(Quebec) The opposition does not believe François Legault when he says he does not know the estimated cost of his new sub-river link project reserved for public transport between Quebec and Lévis. The Prime Minister, who is an accountant by training, lacks rigor or makes fun of the population, it is said.

The thorny issue of the third link in the National Capital Region has stuck with the Legault government for days. At opposition press briefings on Thursday, opponents of the Coalition avenir Québec (CAQ) once again criticized Mr. Legault, who claimed the day before that he had not seen any unredacted versions of the studies detailing the cost of its new public transport project.

According to PQ MP Joël Arseneau, “either the Prime Minister is showing an absolutely aberrant lack of rigor, or he is making fun of us,” he said.

“I can’t imagine the Prime Minister, in the line of duty, with the current crisis in his caucus, [telling us] that he hasn’t done his basic homework to look behind the redaction […]. I find that inconceivable,” Mr. Arseneau added.

Étienne Grandmont, MP for Québec solidaire (QS) in the riding of Taschereau, in downtown Québec, also doubts the sincerity of François Legault.

“I find that absolutely stunning. […] I just can’t believe it. I can’t believe that the premier of Quebec, in his meeting with his chief of staff and Geneviève Guilbault, when they decided to abandon the third link for another [project], I can’t believe that the issue of the cost was not addressed,” he said.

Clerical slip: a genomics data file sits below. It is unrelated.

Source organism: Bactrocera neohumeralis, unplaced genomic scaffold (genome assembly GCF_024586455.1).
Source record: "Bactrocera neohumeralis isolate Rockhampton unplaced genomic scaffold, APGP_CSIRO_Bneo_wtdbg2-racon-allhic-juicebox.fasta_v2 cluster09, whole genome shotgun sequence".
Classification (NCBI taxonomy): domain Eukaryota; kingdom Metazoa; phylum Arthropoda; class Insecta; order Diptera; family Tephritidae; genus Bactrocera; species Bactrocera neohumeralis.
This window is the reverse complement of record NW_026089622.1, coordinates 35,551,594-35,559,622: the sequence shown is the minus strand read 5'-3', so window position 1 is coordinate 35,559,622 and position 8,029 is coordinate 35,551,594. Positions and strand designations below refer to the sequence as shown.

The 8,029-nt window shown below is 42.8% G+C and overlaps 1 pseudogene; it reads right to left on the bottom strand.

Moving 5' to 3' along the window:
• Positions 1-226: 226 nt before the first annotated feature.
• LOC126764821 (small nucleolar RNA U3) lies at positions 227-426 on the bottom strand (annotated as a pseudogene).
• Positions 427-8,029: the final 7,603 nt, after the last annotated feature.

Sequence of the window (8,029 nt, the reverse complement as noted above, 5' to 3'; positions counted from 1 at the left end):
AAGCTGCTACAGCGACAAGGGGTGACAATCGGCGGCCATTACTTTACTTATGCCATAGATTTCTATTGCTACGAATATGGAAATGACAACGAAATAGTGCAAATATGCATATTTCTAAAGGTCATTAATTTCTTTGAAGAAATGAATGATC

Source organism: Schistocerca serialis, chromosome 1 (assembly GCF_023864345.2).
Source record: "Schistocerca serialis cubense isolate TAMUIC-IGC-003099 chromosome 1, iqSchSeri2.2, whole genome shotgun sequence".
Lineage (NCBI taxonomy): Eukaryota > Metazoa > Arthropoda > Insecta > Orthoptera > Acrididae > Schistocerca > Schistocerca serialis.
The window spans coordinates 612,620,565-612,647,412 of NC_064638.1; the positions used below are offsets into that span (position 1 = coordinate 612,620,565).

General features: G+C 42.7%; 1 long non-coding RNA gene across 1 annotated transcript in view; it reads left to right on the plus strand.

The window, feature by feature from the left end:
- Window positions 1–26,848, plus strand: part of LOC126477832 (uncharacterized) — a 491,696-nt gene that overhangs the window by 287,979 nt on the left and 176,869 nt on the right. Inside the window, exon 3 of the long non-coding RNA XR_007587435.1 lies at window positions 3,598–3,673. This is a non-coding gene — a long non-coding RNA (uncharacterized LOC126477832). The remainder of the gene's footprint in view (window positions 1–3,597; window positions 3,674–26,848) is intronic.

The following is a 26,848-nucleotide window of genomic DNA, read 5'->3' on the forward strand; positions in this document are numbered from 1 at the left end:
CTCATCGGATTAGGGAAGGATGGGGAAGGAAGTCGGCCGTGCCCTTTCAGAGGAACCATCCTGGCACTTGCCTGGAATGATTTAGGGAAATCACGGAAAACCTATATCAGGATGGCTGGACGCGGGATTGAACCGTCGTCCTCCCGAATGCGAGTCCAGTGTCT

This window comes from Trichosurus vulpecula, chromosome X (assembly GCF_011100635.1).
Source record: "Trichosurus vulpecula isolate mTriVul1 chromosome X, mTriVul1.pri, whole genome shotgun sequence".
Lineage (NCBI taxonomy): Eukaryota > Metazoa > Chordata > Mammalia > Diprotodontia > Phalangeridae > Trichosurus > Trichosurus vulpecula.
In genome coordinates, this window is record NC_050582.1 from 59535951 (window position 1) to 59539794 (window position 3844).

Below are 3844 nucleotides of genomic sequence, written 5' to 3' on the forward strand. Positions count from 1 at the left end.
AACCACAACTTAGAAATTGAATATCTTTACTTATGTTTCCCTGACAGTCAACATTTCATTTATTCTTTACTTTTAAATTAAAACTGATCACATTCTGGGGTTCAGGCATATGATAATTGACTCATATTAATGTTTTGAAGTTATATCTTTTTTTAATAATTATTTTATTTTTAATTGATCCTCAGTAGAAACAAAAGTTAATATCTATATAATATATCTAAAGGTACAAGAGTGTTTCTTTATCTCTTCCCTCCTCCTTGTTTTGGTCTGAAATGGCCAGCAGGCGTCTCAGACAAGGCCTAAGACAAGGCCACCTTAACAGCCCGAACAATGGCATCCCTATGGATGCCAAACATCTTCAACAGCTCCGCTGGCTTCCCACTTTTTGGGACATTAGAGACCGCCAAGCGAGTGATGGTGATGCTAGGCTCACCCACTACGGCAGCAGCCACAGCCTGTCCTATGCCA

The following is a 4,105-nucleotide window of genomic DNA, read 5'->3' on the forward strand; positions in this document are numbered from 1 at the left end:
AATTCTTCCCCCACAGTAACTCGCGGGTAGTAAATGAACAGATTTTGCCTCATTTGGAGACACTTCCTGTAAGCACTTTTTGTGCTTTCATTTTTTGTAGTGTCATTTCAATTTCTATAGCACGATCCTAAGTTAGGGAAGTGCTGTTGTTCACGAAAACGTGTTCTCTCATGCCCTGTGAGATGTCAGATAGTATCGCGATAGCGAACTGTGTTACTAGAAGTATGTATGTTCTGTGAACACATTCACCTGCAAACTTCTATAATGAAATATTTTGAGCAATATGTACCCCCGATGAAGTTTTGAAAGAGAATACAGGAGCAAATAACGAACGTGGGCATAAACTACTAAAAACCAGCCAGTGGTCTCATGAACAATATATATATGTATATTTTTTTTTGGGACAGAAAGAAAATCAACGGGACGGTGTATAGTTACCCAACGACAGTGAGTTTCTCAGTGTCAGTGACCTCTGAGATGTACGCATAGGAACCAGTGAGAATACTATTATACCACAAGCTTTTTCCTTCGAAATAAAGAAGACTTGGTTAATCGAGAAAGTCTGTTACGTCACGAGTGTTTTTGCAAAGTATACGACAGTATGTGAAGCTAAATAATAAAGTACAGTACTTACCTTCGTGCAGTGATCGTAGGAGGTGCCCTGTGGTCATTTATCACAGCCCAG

According to Frédéric Beauchemin, of the Liberal Party of Quebec (PLQ), “we cannot think of making promises without having taken the time to do the analyses, taken the time to do the calculations [and] to have all the data”.

“It’s concerning because it demonstrates another thing that seems to have been the CAQ’s way of doing business for a little while: it’s a little bit messy,” he said.

“I don’t believe it. […] It’s willful blindness,” continued fellow MP Madwa-Nika Cadet.

Last week, the CAQ government abandoned its flagship promise in the Quebec region, namely to build a third highway link between the capital and Lévis, on the South Shore, due to a drop in traffic on existing bridges. , but also due to a strong push in costs.

This broken promise sent shockwaves through the Chaudière-Appalaches region and within the CAQ caucus. In addition to the mayor of Lévis, who clearly showed his dissatisfaction last week, the business community of this region is asking Quebec to reconsider its decision.

For his part, François Legault reiterated that he does not know the estimated cost of his new promise of a tunnel reserved for public transport, even if the figure is in a study made public by his government while being redacted.

“No, I don’t know him,” he said in a scrum before Question Period in the Blue Room. He says he didn’t ask. “Because it’s a rough estimate,” the prime minister pleaded. “And what I want is to see what form public transit will take and what the route will be,” he added, speaking of buses, a metro, “a REM like Montreal” – so an automated train – or bus. As for the route, the government repeated that it will be “downtown to downtown”.

There is also a “risk” in disclosing an estimated cost, as there will eventually be a call for tenders, Mr. Legault argued. However, it is common to quantify the estimated invoice for a project.

“The possibility” of a tunnel reserved for public transport has been analyzed “briefly” in recent months, and more details are needed before advancing a cost. Despite everything, he makes this project a commitment.

The minister responsible for Chaudière-Appalaches and deputy for Lévis, Bernard Drainville, wants this project to be “in progress” as soon as the next election, in 2026, which would involve placing it on a very fast track rarely seen for such infrastructure.